A cave on the Vediya mountain, to the north of Ambasandā, which was a brahmin village, east of Rājagaha.
Once, when the Buddha was staying there, Sakka visited him and asked him the questions recorded in the Sakkapańha Sutta (D.ii.263).
Buddhaghosa says (DA.iii.697) that the cave lay between two overhanging rocks, with a large sāla-tree at the entrance. The village community had added walls with doors and windows and had ornamented it with polished plaster scroll-work and garlands and had presented it to the Buddha.
In Fa Hsien's time (Giles, 48f), it was still inhabited and he describes it as being one yojana north-east of Nālandā.
Hiouen Thsang, however, found it deserted. He calls it Indraka-saila-gūhā (Beal ii.180-1).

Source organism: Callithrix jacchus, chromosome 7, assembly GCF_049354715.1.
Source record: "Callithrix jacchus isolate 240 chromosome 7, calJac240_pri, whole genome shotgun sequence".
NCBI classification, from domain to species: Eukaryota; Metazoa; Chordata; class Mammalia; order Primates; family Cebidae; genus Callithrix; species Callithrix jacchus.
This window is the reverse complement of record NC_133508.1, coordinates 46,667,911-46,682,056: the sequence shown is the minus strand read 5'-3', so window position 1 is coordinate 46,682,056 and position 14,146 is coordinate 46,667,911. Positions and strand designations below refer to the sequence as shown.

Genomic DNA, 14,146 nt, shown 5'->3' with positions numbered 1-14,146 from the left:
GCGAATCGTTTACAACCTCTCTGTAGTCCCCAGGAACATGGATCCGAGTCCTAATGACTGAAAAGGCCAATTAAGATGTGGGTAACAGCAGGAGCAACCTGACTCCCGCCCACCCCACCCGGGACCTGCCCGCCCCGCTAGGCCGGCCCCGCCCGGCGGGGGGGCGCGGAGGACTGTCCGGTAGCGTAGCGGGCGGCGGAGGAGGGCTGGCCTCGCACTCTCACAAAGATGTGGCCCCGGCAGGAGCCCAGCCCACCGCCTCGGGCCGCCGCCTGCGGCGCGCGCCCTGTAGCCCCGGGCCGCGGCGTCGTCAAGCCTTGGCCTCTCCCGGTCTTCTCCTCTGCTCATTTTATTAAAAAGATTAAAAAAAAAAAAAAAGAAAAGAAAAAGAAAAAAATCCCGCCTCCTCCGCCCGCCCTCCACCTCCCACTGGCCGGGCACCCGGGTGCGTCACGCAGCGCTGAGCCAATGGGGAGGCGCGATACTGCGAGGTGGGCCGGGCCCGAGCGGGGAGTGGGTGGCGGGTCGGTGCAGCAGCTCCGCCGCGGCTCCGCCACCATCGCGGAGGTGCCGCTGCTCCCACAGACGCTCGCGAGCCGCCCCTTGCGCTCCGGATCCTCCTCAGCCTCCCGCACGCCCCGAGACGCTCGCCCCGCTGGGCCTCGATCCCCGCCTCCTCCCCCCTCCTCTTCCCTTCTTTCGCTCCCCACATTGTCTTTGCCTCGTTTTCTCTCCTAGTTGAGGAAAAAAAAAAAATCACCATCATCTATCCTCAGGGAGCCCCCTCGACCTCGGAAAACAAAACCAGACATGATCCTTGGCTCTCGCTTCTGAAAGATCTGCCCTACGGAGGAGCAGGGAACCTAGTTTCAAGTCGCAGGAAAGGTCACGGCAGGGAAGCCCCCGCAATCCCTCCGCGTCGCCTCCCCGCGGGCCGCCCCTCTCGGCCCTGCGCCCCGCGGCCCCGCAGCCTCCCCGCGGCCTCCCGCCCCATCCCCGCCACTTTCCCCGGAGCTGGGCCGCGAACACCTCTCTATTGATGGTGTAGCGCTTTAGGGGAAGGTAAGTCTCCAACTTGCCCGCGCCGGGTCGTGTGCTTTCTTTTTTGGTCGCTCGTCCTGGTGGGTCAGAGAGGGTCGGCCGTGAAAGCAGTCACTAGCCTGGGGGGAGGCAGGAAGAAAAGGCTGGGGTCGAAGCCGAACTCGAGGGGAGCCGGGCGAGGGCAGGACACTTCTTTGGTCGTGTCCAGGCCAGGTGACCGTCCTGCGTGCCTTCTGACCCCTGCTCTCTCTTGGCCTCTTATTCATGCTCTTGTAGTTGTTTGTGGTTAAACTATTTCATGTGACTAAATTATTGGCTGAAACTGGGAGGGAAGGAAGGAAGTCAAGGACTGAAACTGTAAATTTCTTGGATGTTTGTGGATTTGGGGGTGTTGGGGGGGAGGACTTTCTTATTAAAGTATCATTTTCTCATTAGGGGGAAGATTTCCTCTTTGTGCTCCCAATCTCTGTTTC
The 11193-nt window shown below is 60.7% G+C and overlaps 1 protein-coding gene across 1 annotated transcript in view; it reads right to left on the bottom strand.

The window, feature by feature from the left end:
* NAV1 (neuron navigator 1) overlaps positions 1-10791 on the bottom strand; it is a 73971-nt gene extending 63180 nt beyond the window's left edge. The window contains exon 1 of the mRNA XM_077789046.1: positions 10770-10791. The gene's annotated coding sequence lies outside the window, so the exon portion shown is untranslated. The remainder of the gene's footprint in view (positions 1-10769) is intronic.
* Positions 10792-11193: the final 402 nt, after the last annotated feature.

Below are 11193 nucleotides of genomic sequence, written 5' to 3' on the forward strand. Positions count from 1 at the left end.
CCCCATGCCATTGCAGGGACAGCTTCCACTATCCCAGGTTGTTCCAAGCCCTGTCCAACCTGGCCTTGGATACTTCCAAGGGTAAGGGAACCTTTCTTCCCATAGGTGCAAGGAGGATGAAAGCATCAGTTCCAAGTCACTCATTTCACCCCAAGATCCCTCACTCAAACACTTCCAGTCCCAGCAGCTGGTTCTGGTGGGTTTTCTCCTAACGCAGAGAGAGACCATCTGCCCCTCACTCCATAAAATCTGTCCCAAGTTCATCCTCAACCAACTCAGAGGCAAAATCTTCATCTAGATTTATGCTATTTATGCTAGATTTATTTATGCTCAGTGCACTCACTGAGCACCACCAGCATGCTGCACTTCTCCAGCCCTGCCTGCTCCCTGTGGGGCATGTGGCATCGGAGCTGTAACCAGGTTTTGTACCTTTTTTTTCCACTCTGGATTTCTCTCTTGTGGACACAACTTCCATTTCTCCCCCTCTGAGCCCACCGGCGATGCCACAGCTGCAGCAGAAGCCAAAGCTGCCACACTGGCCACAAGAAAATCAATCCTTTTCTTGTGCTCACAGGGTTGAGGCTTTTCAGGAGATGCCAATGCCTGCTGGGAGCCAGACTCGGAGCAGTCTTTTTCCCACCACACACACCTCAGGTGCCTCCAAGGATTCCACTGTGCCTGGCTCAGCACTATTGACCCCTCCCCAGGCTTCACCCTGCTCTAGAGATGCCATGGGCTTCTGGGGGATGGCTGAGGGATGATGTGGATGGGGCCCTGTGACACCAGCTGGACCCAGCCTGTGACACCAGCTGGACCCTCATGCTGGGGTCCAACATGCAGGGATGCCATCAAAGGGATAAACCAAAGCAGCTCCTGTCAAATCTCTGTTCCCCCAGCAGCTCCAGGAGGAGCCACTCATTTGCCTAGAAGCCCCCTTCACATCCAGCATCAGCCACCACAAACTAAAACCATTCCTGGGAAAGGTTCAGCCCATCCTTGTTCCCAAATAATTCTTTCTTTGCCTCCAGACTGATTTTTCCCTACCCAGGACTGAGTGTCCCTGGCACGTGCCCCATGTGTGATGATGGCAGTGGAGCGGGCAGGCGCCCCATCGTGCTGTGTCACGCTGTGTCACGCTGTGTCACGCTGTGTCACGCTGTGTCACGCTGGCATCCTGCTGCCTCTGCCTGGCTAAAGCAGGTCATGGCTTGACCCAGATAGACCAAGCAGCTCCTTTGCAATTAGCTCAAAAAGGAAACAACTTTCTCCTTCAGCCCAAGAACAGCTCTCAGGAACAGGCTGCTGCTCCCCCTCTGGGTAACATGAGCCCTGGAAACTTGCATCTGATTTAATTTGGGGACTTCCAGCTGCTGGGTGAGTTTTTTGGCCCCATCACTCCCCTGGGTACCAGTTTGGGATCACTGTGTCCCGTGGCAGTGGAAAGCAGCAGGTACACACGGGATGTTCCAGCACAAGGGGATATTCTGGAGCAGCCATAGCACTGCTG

Both pilgrims noticed marks on the rock; according to Fa Hsien they were the answers to Sakka's questions written by the Buddha with his finger, while Hiouen Thsang says that both questions and answers were written on the stone.
The cave is identified with one about two miles to the south-west of the modern village of Giriyek. (CAGI. 539ff; Stein, Ind. Antiq. 1901, p.54).
It is said that on the occasion of the preaching of the Sakkapańha Sutta, eight hundred million devas realised the Truth (Mil.349).
See also Somanassa (3).